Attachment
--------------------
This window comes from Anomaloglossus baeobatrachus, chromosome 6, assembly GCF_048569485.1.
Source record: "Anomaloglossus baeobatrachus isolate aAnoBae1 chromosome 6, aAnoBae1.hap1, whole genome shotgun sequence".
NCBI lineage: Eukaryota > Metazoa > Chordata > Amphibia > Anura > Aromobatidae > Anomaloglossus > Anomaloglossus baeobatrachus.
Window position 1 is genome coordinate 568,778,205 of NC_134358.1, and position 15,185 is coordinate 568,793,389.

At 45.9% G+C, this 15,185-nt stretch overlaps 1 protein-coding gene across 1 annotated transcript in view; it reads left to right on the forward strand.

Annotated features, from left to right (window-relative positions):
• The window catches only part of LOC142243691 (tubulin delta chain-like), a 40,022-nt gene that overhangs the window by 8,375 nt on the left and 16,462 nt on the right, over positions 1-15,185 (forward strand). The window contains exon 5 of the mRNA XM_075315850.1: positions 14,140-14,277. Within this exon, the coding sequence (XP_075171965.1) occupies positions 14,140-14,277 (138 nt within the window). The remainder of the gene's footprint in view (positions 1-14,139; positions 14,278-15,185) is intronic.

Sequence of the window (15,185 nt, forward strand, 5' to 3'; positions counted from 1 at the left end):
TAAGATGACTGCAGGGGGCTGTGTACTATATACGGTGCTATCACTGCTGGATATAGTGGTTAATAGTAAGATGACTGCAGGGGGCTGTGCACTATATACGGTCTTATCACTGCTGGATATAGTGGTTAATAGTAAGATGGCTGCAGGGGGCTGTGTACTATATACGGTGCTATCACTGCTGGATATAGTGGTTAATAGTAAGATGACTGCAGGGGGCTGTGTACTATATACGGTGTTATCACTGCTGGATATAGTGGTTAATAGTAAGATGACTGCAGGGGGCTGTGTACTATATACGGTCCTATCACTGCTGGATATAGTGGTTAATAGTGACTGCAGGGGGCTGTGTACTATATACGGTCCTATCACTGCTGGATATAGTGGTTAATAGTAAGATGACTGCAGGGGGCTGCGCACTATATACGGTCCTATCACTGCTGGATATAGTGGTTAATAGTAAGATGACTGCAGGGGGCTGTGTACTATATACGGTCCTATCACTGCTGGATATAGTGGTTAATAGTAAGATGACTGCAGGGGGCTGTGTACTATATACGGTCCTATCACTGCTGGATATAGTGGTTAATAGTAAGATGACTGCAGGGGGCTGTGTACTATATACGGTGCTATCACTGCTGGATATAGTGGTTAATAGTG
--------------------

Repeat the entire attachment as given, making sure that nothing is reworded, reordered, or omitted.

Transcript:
This window comes from Anomaloglossus baeobatrachus, chromosome 6, assembly GCF_048569485.1.
Source record: "Anomaloglossus baeobatrachus isolate aAnoBae1 chromosome 6, aAnoBae1.hap1, whole genome shotgun sequence".
NCBI lineage: Eukaryota > Metazoa > Chordata > Amphibia > Anura > Aromobatidae > Anomaloglossus > Anomaloglossus baeobatrachus.
Window position 1 is genome coordinate 568,778,205 of NC_134358.1, and position 15,185 is coordinate 568,793,389.

At 45.9% G+C, this 15,185-nt stretch overlaps 1 protein-coding gene across 1 annotated transcript in view; it reads left to right on the forward strand.

Annotated features, from left to right (window-relative positions):
• The window catches only part of LOC142243691 (tubulin delta chain-like), a 40,022-nt gene that overhangs the window by 8,375 nt on the left and 16,462 nt on the right, over positions 1-15,185 (forward strand). The window contains exon 5 of the mRNA XM_075315850.1: positions 14,140-14,277. Within this exon, the coding sequence (XP_075171965.1) occupies positions 14,140-14,277 (138 nt within the window). The remainder of the gene's footprint in view (positions 1-14,139; positions 14,278-15,185) is intronic.

Sequence of the window (15,185 nt, forward strand, 5' to 3'; positions counted from 1 at the left end):
TAAGATGACTGCAGGGGGCTGTGTACTATATACGGTGCTATCACTGCTGGATATAGTGGTTAATAGTAAGATGACTGCAGGGGGCTGTGCACTATATACGGTCTTATCACTGCTGGATATAGTGGTTAATAGTAAGATGGCTGCAGGGGGCTGTGTACTATATACGGTGCTATCACTGCTGGATATAGTGGTTAATAGTAAGATGACTGCAGGGGGCTGTGTACTATATACGGTGTTATCACTGCTGGATATAGTGGTTAATAGTAAGATGACTGCAGGGGGCTGTGTACTATATACGGTCCTATCACTGCTGGATATAGTGGTTAATAGTGACTGCAGGGGGCTGTGTACTATATACGGTCCTATCACTGCTGGATATAGTGGTTAATAGTAAGATGACTGCAGGGGGCTGCGCACTATATACGGTCCTATCACTGCTGGATATAGTGGTTAATAGTAAGATGACTGCAGGGGGCTGTGTACTATATACGGTCCTATCACTGCTGGATATAGTGGTTAATAGTAAGATGACTGCAGGGGGCTGTGTACTATATACGGTCCTATCACTGCTGGATATAGTGGTTAATAGTAAGATGACTGCAGGGGGCTGTGTACTATATACGGTGCTATCACTGCTGGATATAGTGGTTAATAGTG